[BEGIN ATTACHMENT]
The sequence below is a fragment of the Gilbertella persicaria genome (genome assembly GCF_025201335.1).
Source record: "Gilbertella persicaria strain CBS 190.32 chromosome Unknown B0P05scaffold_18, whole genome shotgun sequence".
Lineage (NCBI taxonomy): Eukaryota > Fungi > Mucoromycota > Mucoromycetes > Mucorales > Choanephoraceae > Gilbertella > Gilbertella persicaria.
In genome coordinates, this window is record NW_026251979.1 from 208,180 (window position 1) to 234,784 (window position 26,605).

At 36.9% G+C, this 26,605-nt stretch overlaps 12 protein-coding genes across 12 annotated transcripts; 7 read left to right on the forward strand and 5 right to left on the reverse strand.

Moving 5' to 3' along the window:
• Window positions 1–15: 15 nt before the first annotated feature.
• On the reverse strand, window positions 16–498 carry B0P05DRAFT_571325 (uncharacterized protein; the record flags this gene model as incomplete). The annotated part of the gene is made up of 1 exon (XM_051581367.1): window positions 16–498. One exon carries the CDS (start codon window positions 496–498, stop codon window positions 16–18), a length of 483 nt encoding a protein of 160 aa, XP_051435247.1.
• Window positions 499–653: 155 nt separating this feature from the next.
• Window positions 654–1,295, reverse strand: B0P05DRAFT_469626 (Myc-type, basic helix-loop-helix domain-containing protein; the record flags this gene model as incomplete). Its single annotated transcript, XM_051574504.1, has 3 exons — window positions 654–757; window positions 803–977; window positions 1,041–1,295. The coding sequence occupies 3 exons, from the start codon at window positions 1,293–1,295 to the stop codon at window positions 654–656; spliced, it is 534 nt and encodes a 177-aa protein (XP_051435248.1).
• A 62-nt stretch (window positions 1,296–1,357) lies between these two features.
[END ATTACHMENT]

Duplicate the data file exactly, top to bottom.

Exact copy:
The sequence below is a fragment of the Gilbertella persicaria genome (genome assembly GCF_025201335.1).
Source record: "Gilbertella persicaria strain CBS 190.32 chromosome Unknown B0P05scaffold_18, whole genome shotgun sequence".
Lineage (NCBI taxonomy): Eukaryota > Fungi > Mucoromycota > Mucoromycetes > Mucorales > Choanephoraceae > Gilbertella > Gilbertella persicaria.
In genome coordinates, this window is record NW_026251979.1 from 208,180 (window position 1) to 234,784 (window position 26,605).

At 36.9% G+C, this 26,605-nt stretch overlaps 12 protein-coding genes across 12 annotated transcripts; 7 read left to right on the forward strand and 5 right to left on the reverse strand.

Moving 5' to 3' along the window:
• Window positions 1–15: 15 nt before the first annotated feature.
• On the reverse strand, window positions 16–498 carry B0P05DRAFT_571325 (uncharacterized protein; the record flags this gene model as incomplete). The annotated part of the gene is made up of 1 exon (XM_051581367.1): window positions 16–498. One exon carries the CDS (start codon window positions 496–498, stop codon window positions 16–18), a length of 483 nt encoding a protein of 160 aa, XP_051435247.1.
• Window positions 499–653: 155 nt separating this feature from the next.
• Window positions 654–1,295, reverse strand: B0P05DRAFT_469626 (Myc-type, basic helix-loop-helix domain-containing protein; the record flags this gene model as incomplete). Its single annotated transcript, XM_051574504.1, has 3 exons — window positions 654–757; window positions 803–977; window positions 1,041–1,295. The coding sequence occupies 3 exons, from the start codon at window positions 1,293–1,295 to the stop codon at window positions 654–656; spliced, it is 534 nt and encodes a 177-aa protein (XP_051435248.1).
• A 62-nt stretch (window positions 1,296–1,357) lies between these two features.